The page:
At the minute the man in the box seat is Vitantonio Liuzzi, whose race performances of late have improved and he has gradually been getting closer to his team-mate. But there are still doubts over whether he keep up his performance. If he isn’t retained, it is expected that current test driver and sometime Friday practice driver Paul Di Resta will move up to partner Sutil. Should Di Resta be unable to fill the seat, there is a possibility that former DTM champion Gary Paffett could get the seat at the insistence of the team’s technical partner McLaren.
Confirmed: Sebastien Buemi, Jaime Alguersuari
Both of Toro Rosso’s current line up have been retained for next year. They have done a good job this season and have picked up points along the way. With rumours of a possible buy-out by Parris Mullins, former advisor to USF1 investor Chad Hurley, there is a possibility that the drivers may have a better package next year.
Possible: Jarno Trulli, Heikki Kovalainen, Fairuz Fauzy
It is looking increasingly likely that Lotus will retain the pairing of Jarno Trulli and Heikki Kovalainen for next season, with both having done a great job with the team this year, and they may possibly have Renault power next season. Should one of them decide to jump ship to another team, then expect Lotus owner Tony Fernandez to promote fellow countryman Fairuz Fauzy to a race seat.
Possible: Bruno Senna, Karun Chandhok, Sakon Yamamoto, Christian Klien, any other driver with financial backing
Hispania will once again be the team that will take the highest bidder to fill their seats. Bruno Senna and Karun Chandhok have done a good job this season, and their temporary replacement Sakon Yamamoto has been very poor when given his chance. But so long as he has some Japanese Yen behind him he has a chance of a race seat. Former Jaguar and Red Bull driver Christian Klien has been signed as a test driver this season, but has yet to get a chance to impress in the car. Any other drivers in the lower formulae with half-decent talent and a queue of sponsors are also welcome to try out for the team – and should the rumoured collaboration with Toyota become reality then the team may begin to move forward next year.
Possible: Pedro De La Rosa, Kamui Kobayashi, Giancarlo Fisichella
With the Sauber car still looking a bit bare of sponsors, it is possible that the team may need to find one pay-driver to help them next season, especially with BMW’s funding diminishing soon. But the team have said that they are in talks with several companies concerning title sponsorship, and if they can secure something then they could retain their drivers once again next year. Update: Kamikaze-Kobayashi has now been corfirmed.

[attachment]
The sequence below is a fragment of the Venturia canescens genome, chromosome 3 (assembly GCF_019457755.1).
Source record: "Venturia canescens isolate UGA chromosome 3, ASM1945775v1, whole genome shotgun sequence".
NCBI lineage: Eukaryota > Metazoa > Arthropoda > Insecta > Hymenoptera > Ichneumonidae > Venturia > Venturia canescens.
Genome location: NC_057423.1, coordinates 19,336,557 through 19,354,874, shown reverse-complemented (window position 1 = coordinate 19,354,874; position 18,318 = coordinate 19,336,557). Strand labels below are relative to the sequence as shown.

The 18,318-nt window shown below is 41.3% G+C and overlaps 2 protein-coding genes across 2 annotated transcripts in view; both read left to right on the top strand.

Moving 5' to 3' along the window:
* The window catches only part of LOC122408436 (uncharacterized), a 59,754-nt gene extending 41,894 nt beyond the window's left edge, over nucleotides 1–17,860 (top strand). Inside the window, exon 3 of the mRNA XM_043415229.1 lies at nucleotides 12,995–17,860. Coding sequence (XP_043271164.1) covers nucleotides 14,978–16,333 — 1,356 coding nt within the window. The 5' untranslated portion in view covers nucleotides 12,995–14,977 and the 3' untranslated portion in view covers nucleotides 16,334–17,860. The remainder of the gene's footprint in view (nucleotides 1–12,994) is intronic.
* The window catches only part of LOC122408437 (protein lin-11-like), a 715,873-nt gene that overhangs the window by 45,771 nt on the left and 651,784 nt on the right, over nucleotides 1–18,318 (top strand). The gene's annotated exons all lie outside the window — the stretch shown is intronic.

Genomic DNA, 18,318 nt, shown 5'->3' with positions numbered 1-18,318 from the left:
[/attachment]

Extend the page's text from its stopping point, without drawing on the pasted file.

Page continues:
Possible: Timo Glock, Lucas Di Grassi
Many people, including the team itself, expect the current Virgin line-up of Timo Glock and Lucas Di Grassi for their second season in the sport. Although Glock has a contract with the team for next season, there are rumours that he could be in contention for a Renault seat, but expect him to stay put. Continuity is what the team needs, so they will be fighting hard to make sure they maintain their current line-up.
New Team (Villeneuve Racing, Stefan, Epsilon Eauskadi, Anderson F1)
So far we know that there are 5 interested parties who have submitted applications for the vacant 13th spot on the F1 grid next season. Although there is a huge myriad of drivers that any successful applicant can choose from, there are several drivers that some of the potential new teams have already targeted. Villeneuve Racing will, naturally, have co-owner Jacques Villeneuve in one of the seats. Stefan GP had a bid to enter F1 fail at the start of this season, and had named Jacques Villeneuve and Kazuki Nakajima as their drivers – whether this will still be the case next year is unknown. And Epsilon are currently racing in World Series, and it is unknown whether they would recruit some of their junior formulae drivers to join them in F1.
So there you are – the driver market for 2011 as it sits now. Pieces of the jigsaw will fall into place over the coming weeks and months, but with the top seats already signed and sealed, don’t expect to see any new faces fighting at the front of the grid next season.
As F1 continues to consider the technical future of the sport, perhaps the powers-that-be should consider a glance in the direction of The Indy Racing League. F1 has grudgingly acknowledged that costs are too high, sponsorships are few and far between, and that a more concentrated move toward green technology is required to satisfy many in the industry.